I might never have given Bharatanatyam and the eroticism in the dance a second thought had it not been for two stories I read almost simultaneously – one that of Rukmini Devi Arundale, the dance form’s fairy godmother, and the other the legend of Arjuna, the Pandava, a character in the Mahabharata who is said to have created the dance during his days with Uloopi, the mystic snake princess who was, in the legend, one of his wives. While the legend and the later “Dasiattam” origins of Bharatanatyam seemed to point to an indisputably erotic past for the dance, students of Arundale’s Kalakshetra and other dancers seemed to be bent on proving to me that the “pristine” form of the dance was the benign movement that Rukmini Devi conceived of.
And so I began to look into what Bharatanatyam really stood for, and in this, came to encounter the enigmatic Devadasi, the traditional performer of this temple dance until the middle years of the last century. Who was this Devadasi? Certainly not the same as the courtesan of Lucknow, Jaipur or Agra. Nor did she practice, as a book I read delicately put it, “the oldest profession in the world”. No? Well, not really, I understood. No. They were, as their names indicated “slaves of the gods.”
Now I must digress in order to take my story ahead. (It’s one of those odd oxymoronic things one does). Chola Emperors, built some of the most imposing temples in South India. The temples of the Chola kings, often dedicated to Shiva, have beautiful bronze idols. Neelakanta Sastri, one of the greatest writers of South Indian history tells us the gods were often modeled after the Chola King in power, the consorts of the gods after the chief queens and the prince-gods after living heirs to the throne. In short, the King, in the intensely patriarchal culture of the medieval times, was god incarnate. Now was the Devadasi also the Rajdasi (slave of the king)? By derivation, yes.
The British began to exercise any real power in India circa the mid 18th century AD. What they did little by little over nearly two centuries of rule, was to dismantle country life in India, with their many taxation systems and doctrines that often drove landlords and princes from their lands into the tows, seeking employment for their education, if not leisure for their birth status. This left the Devadasi bereft of her patrons. She could no longer afford to live the life of power she was used to. But she still had to eat, didn’t she?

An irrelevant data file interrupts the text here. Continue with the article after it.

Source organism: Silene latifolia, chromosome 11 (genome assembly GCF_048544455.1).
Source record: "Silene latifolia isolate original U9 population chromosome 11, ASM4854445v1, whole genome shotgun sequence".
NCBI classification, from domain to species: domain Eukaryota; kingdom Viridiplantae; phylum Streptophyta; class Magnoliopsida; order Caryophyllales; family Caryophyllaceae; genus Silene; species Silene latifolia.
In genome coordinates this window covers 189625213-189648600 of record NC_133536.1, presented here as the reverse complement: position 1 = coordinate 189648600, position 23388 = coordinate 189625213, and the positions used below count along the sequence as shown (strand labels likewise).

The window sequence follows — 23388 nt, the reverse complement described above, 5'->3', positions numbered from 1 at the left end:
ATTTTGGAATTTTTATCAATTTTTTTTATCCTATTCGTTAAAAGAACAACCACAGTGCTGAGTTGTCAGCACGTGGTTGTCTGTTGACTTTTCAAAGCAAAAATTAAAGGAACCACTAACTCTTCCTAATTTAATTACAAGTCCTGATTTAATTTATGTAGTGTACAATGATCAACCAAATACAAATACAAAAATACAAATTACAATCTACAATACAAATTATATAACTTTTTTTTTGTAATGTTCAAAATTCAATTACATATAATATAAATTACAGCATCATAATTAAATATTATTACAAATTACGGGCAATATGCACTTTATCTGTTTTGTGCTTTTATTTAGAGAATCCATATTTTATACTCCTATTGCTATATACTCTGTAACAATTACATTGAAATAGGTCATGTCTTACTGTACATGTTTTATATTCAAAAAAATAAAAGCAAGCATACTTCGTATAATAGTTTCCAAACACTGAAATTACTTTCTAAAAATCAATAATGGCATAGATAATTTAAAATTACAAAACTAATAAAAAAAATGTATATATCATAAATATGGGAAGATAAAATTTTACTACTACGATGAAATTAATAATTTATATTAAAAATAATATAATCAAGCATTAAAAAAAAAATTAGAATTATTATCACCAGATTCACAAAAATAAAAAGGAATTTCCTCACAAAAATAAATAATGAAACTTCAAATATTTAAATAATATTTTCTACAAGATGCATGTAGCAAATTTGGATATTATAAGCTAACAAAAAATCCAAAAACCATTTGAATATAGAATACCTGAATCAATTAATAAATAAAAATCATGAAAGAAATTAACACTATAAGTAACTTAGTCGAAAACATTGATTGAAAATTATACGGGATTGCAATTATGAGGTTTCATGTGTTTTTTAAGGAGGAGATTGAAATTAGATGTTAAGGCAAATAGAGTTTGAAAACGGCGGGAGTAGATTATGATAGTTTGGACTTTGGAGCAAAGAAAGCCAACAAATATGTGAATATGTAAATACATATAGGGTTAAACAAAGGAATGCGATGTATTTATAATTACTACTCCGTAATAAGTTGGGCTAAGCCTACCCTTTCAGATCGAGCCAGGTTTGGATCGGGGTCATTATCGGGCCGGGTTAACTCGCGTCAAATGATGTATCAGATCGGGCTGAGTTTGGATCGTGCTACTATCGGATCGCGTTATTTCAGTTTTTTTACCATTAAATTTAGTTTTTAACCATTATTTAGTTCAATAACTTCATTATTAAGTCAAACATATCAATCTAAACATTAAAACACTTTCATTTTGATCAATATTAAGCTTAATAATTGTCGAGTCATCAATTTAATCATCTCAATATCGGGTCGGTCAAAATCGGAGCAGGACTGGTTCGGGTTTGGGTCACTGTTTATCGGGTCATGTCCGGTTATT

And so Devadasi began to do one of two things – either take up prostitution, or begin to perform for money. Money! Such a dirty word to post-Victorian India! To sell the movements of one’s body in tickets and let people come and watch was the greatest sin, it seemed. All of Madras society was scandalized. Apparently Muthulakshmi Reddy – yes the same one who was the first woman doctor in the country – thought so, while she was a member of the Tamil Nadu Legislative Assembly. Though herself the daughter of a Devadasi, she passed a law that – no it did not prevent religious prostitution – prohibited performances by Devadasis. Two things came out of this – one, Bharatanatyam lay on its deathbed, spluttering, coughing and waiting like Lazarus; and two, more Devadasis took to commercial sex work.
Enter Rukmini Devi Arundale, a Brahmin woman who had taken Madras by storm at the age of sixteen when she married the much older Britishman, George Arundale. Arundale decided to learn Bharatanatyam. In her hands, the dance changed. The erotica and the vibrant movements of the past were gone – replaced by a more fluid, less “virile” grace, as it was thought of. The tight sari was replaced by a flowing outfit and lo, Bharatanatyam suddenly became the prerogative of the upper classes.
This is where I begin not to agree with myself sometimes. Undoubtledly, Rukmini Devi Arundale did Bharatanatyam a lot of good. She in fact rescued it from the thralldom of an uncompromising “upper class”. But how? By modifying the dance to suit the conceptions of femininity that the upper classes held. What Arundale did in her revision of Bharatanatyam style was to remove the Dasi from the Attam and replace her with the more demure, less vigorous and outgoing typical upper caste woman. Is this the “pristine” form of the dance?
Bharatanatyam survives today, and has been a great platform for some of the greatest women performers in India, ironically, because one woman decided to pay the price that patriarchy demanded and resuscitated it.